In order to treat canine Cushing’s, you need to know which of the 3 types of Cushing’s disease your dog has. That is why it is so important to determine which type your dog has, and to confirm that your dog’s symptoms are, in fact, due to Cushing’s disease.
Most people want to know if there is a cure for Canine Cushing’s. The best answer is that, depending on the diagnosis, Cushing’s can probably be controlled. At least for a while. Some cases definitely have a better outlook than others. And some symptoms get worse as your dog gets older.
In the end, there are really only two medical options for treatment of Cushing’s: medication or surgery. However, while you may choose to treat your dog with medications that your vet prescribed, there are also some natural treatments that can help.
For more information on how to help your dog with Cushing’s, you may want to consider Cushing’s Disease in Dogs by S Kenrose and Merliza Cabriles DVM.
Treat Cushing’s Based on the Diagnosis
There are 3 different types of Cushing’s, and the treatments are different for each. Your vet will first confirm that your dog has Cushing’s. Then she will determine which type your dog has. Only then can your vet prescribe a treatment for your Weimaraner.
This is the most common form of Cushing’s disease in dogs, accounting for up to 90% of all confirmed cases. Tumors can be benign or malignant (cancer), so the kind of tumor will affect the outcome. Fortunately, most pituitary tumors are benign.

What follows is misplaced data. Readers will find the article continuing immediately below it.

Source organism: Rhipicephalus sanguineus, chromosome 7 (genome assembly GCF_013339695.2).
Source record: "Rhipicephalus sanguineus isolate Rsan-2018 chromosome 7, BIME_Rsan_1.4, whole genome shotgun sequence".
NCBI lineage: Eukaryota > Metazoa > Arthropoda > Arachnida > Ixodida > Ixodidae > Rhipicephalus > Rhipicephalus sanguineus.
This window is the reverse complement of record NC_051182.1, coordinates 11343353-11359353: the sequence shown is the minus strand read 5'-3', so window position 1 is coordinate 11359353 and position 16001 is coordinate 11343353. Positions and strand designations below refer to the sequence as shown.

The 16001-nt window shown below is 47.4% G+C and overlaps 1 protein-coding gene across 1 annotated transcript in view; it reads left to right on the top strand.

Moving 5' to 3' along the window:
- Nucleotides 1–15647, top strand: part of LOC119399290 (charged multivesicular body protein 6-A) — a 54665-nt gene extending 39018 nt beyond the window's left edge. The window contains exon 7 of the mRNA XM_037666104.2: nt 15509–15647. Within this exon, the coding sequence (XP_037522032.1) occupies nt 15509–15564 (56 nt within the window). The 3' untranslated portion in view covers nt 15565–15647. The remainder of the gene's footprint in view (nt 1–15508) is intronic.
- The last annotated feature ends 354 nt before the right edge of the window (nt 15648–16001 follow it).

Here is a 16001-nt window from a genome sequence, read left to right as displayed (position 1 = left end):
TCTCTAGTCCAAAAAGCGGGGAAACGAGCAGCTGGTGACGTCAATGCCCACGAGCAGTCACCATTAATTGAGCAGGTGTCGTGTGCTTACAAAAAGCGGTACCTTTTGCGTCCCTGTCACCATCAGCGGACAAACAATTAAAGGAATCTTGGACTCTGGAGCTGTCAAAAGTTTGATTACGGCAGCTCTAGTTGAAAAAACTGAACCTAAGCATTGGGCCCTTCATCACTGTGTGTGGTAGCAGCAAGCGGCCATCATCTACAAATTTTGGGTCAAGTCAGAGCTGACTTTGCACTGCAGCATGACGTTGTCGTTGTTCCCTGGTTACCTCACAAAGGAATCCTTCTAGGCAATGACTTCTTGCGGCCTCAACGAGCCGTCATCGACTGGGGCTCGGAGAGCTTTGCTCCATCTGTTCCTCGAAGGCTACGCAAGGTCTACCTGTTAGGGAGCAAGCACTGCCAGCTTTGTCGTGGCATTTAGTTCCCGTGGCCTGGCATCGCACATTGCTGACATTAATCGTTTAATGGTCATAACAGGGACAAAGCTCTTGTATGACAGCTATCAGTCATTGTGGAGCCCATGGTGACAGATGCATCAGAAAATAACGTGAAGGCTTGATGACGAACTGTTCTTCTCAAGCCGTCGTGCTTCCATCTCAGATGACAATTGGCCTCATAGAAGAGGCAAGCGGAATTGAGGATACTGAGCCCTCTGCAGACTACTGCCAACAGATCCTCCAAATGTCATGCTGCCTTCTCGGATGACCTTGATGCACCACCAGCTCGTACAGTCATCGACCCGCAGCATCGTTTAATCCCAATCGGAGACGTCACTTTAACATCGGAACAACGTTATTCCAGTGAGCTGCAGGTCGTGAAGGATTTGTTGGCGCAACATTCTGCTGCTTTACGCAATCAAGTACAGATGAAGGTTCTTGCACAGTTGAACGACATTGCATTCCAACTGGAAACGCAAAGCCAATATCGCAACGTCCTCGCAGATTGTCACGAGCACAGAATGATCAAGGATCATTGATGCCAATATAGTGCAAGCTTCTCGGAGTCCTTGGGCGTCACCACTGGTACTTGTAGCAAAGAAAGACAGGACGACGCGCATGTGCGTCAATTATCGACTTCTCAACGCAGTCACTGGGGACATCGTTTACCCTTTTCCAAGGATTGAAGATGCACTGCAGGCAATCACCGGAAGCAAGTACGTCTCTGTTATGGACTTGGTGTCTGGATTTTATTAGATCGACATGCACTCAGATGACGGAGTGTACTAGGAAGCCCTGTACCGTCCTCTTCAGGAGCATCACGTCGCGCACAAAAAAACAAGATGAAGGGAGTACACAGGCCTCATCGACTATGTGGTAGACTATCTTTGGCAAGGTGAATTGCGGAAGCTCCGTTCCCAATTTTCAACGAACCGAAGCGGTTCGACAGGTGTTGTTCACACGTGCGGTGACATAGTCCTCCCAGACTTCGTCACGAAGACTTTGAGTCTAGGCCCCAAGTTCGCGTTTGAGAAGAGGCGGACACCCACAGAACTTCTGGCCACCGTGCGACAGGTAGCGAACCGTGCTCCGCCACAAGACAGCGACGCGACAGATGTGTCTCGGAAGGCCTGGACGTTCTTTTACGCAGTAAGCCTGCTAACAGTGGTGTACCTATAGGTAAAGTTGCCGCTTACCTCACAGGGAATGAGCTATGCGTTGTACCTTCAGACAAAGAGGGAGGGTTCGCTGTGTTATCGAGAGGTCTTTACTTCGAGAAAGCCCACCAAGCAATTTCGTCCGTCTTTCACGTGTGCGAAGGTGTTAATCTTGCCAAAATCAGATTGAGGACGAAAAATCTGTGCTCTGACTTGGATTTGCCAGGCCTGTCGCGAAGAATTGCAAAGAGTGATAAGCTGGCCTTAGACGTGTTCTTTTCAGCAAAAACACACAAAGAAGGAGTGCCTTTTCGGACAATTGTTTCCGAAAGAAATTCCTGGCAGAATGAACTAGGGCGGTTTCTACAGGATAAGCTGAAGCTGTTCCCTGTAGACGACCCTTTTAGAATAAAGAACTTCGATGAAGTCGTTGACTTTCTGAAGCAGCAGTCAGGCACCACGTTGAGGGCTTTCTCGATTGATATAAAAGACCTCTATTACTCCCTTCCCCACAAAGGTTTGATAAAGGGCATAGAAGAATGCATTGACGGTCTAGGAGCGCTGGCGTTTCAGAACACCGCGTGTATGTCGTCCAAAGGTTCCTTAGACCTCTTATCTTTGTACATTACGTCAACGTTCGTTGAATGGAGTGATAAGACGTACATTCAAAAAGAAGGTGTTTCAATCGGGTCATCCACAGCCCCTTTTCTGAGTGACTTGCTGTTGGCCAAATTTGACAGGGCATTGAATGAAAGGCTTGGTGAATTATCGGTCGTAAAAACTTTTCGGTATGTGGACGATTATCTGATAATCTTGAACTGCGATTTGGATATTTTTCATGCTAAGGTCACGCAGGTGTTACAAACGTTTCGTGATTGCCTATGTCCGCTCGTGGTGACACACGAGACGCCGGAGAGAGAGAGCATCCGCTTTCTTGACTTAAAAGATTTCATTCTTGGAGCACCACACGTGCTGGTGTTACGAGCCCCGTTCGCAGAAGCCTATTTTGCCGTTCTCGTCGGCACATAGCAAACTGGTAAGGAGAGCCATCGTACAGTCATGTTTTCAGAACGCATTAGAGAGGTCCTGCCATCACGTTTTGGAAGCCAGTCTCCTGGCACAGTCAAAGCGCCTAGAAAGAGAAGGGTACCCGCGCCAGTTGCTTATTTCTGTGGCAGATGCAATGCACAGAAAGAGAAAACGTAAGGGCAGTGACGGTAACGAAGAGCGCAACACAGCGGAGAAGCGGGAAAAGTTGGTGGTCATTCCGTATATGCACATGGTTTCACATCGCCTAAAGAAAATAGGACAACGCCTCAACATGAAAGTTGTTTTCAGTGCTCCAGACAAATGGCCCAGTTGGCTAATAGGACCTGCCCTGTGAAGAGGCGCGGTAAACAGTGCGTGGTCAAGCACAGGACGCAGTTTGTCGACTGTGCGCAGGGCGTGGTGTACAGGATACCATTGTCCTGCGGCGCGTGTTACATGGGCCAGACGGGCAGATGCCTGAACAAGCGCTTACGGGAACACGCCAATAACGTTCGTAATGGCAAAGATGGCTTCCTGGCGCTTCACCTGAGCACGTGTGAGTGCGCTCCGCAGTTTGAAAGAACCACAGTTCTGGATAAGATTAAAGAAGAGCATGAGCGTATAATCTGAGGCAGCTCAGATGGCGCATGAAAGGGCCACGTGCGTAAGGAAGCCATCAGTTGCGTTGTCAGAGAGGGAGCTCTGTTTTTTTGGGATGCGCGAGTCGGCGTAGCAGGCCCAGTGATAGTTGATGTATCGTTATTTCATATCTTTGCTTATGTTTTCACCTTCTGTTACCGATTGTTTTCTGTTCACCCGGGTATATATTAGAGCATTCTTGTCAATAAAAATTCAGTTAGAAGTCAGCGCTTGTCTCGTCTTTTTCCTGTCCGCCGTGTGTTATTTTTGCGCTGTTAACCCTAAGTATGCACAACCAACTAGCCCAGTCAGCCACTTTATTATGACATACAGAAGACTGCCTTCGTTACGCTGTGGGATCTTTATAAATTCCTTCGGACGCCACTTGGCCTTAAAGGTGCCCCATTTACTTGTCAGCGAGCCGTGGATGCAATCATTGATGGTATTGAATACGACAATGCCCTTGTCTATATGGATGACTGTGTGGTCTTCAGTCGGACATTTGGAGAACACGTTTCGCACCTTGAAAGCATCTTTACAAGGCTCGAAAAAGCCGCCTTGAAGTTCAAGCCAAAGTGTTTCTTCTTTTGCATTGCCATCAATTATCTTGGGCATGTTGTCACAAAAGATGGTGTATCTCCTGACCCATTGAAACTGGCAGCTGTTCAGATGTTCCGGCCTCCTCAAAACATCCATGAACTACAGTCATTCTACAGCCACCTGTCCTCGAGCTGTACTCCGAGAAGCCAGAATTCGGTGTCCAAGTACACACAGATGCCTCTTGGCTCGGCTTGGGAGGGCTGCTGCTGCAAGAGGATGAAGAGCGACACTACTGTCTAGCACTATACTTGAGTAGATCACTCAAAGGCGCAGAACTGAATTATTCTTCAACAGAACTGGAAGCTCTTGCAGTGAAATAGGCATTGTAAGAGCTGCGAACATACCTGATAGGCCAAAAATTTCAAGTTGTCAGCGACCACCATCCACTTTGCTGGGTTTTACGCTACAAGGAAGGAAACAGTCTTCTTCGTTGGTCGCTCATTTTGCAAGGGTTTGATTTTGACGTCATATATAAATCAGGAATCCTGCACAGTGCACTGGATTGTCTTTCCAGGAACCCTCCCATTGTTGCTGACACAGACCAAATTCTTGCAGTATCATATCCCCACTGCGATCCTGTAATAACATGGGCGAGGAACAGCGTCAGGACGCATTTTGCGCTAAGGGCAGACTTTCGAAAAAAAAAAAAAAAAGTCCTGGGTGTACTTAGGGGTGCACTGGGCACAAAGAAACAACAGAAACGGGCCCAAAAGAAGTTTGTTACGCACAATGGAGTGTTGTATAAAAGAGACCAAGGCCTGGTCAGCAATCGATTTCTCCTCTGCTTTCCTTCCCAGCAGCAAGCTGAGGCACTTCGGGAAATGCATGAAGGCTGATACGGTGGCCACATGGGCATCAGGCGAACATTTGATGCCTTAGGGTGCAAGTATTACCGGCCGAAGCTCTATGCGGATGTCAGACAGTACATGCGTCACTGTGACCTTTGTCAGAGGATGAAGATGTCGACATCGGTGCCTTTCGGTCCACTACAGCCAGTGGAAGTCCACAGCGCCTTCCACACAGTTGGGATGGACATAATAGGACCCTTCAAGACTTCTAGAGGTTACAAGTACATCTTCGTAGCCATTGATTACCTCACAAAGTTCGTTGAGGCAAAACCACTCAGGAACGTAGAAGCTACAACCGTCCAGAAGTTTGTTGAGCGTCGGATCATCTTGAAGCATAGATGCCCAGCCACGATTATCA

Tumors in the pituitary gland (located in the brain) are inoperable. In other words, the only option for these tumors is medication. Because you need to achieve a delicate balance of hormones, treating Cushing’s disease originating in the pituitary gland, is very complicated.
The good news is that, if your dog has a pituitary tumor with mild symptoms, he probably won’t need to be treated at all. However, you will need to monitor his symptoms for any changes for the worse. Worsening symptoms will require further action.
Adrenal Gland Tumor
If your dog has a tumor in his adrenal glands, the best treatment is to remove the tumor by abdominal surgery. This is major surgery. If surgery is recommended, your vet may put your dog on medications for a few months to shrink the tumor, before surgery.
Of course, if the tumor is cancerous, the outcome is not as optimistic. However, sometimes medication can manage the disease, if surgery is not an option for your dog.
Iatrogenic Cushing’s disease
If your dog has this form of Cushing’s, he has been taking steroids for a long time or an excessive amount of them, perhaps for arthritis or allergies.
To treat this type of Cushing’s, you must discontinue the steroids that your dog is taking. This must be done carefully, with guidance from your vet. If the steroids are stopped too quickly, you can cause a life threatening reaction, similar to Addison’s disease.
In addition, depending on how much damage was done by the steroids, you may also have to give your dog hormone replacements.
Monitoring Cushing’s in Dogs
Your veterinarian will outline a treatment plan for your dog’s specific condition. Be sure to follow his or her guidelines closely, because treatment must be regular and consistent.
With Cushing’s, you will also need to plan on treating your dog for the rest of his life.
As you probably know, all medications can cause unwanted results. But, especially with these particular medications, pet parents need to be on the alert for side effects.